United Thank Offering

Gratitude and the Cycle of Resurrection

April 5, 2024
United Thank Offering

By Heather Melton, UTO Staff Officer

It is very busy around UTO right now. In April, the 2024 grants are off at Executive Council, which means  there’s a lot of behind-the-scenes work to make sure that everything is ready to be sent out into the world after that meeting. We’re working on all of our things for General Convention, which includes revamping all materials and having our fall formation materials finished. On top of that, we’re in the final stages of the transition from the 2021-2024 UTO Board to the 2024-2027 UTO Board. So much change, and change is a cycle of loss and resurrection, so it felt like a good moment to think about change and Easter and gratitude.

I need to start by confessing that I love Easter and Holy Week. It is my favorite. I like Christmas, but there’s something about Easter and spring unfolding that is really pretty fantastic. For many of us, change is hard, yet the only way to Easter is through Good Friday, the death and loss, then on to Holy Saturday, where we are left wondering what comes next and learn to embrace change, before finally making it to Easter and new life. 

I share all of this because we go through this cycle in our daily lives in big and small ways. Change is uncomfortable. But if we approach it with gratitude for what could come next, it does get a bit easier. Currently, stuffed animals live in bins under the bed in my kid’s room. They don’t come out much, but some are special and hard to let go of; others are just hard to let go of. The twins and I talked about how if we could get rid of a few and rearrange the others, then there would be a bin for their Barbies, and it would be easier to find the right doll. All of a sudden, six barely-played-with teddy bears were available for a local charity, and we cheered with gratitude for a new Barbie space. I know this is overly simplistic, and sometimes the death is a traumatic or hard one, but even past that is resurrection. In one of the UTO videos, a man talks about losing his wife to cancer, then coming back to say thank you to the hospital staff. His grief is still raw in the video, but so is his gratitude and hope. I am always grateful for his willingness to share his experience and feelings with our community because it is such a testimony to how gratitude can help us get to resurrection.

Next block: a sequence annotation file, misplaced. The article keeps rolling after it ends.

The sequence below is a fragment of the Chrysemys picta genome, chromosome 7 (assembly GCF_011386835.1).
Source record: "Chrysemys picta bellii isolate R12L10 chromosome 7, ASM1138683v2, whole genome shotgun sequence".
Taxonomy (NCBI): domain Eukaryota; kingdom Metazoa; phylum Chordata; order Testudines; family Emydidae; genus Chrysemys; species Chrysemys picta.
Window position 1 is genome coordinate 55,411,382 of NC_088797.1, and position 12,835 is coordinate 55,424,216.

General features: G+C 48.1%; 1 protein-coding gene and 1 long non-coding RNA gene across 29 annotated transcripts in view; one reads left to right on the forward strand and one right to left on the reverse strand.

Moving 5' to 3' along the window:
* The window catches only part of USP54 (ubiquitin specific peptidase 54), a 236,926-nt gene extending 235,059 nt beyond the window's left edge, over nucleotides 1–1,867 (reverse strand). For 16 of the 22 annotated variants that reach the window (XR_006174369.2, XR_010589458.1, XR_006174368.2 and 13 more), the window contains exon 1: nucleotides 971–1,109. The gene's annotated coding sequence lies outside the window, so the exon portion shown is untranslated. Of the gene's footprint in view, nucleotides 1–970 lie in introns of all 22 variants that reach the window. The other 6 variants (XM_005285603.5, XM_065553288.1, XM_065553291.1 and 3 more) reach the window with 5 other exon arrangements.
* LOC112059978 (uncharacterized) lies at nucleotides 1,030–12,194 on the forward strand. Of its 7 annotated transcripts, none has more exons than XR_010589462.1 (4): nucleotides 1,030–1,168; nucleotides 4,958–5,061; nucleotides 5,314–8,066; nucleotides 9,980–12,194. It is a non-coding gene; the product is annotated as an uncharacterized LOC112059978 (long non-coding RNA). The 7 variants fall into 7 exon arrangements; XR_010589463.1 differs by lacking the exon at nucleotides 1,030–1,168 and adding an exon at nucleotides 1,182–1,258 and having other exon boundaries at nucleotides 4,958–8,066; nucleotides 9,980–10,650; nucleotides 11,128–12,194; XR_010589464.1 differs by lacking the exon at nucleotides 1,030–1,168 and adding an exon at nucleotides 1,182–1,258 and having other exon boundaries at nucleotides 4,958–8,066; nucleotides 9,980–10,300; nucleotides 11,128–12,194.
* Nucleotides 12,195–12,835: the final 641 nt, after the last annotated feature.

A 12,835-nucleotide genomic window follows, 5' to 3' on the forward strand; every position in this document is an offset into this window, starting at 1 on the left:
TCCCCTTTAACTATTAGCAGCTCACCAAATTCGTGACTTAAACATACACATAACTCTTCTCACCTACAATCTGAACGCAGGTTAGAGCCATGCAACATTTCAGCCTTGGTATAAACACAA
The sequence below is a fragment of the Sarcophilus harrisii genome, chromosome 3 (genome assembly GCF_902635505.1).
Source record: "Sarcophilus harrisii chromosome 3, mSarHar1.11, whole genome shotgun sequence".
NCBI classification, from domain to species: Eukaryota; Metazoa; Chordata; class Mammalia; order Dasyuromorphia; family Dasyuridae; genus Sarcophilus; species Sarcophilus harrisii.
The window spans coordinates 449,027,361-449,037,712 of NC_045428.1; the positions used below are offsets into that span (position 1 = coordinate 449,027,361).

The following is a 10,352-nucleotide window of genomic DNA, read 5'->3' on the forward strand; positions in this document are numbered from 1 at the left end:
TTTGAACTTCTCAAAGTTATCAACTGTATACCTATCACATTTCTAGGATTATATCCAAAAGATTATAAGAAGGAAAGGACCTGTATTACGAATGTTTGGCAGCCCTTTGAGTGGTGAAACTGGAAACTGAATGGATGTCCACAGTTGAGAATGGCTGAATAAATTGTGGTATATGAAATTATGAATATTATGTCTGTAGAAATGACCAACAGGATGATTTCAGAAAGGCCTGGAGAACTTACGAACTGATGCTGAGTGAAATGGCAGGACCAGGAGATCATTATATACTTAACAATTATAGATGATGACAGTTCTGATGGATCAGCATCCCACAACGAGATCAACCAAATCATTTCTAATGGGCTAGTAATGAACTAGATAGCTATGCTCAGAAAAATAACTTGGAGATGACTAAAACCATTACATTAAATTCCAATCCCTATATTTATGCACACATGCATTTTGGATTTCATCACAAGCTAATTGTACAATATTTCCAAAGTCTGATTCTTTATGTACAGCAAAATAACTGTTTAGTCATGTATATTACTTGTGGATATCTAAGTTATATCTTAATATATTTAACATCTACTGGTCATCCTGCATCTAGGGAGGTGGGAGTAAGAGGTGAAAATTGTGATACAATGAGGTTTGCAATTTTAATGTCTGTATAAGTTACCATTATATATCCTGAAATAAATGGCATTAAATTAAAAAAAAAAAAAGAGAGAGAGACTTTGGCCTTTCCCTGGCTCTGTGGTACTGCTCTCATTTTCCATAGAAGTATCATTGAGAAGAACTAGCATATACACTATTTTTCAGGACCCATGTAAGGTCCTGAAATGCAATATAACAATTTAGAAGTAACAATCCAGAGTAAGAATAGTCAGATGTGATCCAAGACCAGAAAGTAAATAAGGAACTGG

I find that I’m in the Holy Saturday place this April as we work on so many things that represent so much change. I will deeply miss getting to spend so much time with the folks who are retiring from the Board (they’ll likely be grateful for far fewer emails) and their energy, thoughtfulness, and hope, and I’m really excited to see what new ideas and energy the new folks will bring. This journey to resurrection is a big stew of gratitude, sadness, joy, and change, but it is the magic of UTO. If we didn’t go through this change, we’d get really boring really fast, and we’d really burn folks out of leading, so it is one of those bittersweet moments. I also find it really life-giving, too. I think these moments of change are like puzzles to figure out. For example, it’s clear folks like getting materials for free and without having to download them. That brings the challenges of how to do it in more cost-effective ways, so you’ll see that our 2024 grant brochure looks dramatically different because now it can be printed at a local print shop and not just at a professional one, making it less costly and more accessible. For me, these are the kinds of changes that are really energizing, and I hope they also keep UTO fun for all of you who have been participating for a year, 10 years, or a lifetime. 

One of my favorite Easter themes is that God is making all things new, and that includes all of us. God is making all kinds of things new this spring at UTO, and it is bittersweet. We’ll say our hails and farewells in June, but until then, I’m going to enjoy the busy nature of this middle place of preparing for resurrection, of the change that is unfolding around us so that we can really embrace the moment, and then go and find the resurrected Christ who is waiting for us to be brave enough to move through the cycle and follow him to new life. I hope this Easter brings you new life and resurrection in ways that generate gratitude for what was, what is, and what will be. 

The Rev. Cn.
Heather Melton

Staff Officer for the United Thank Offering

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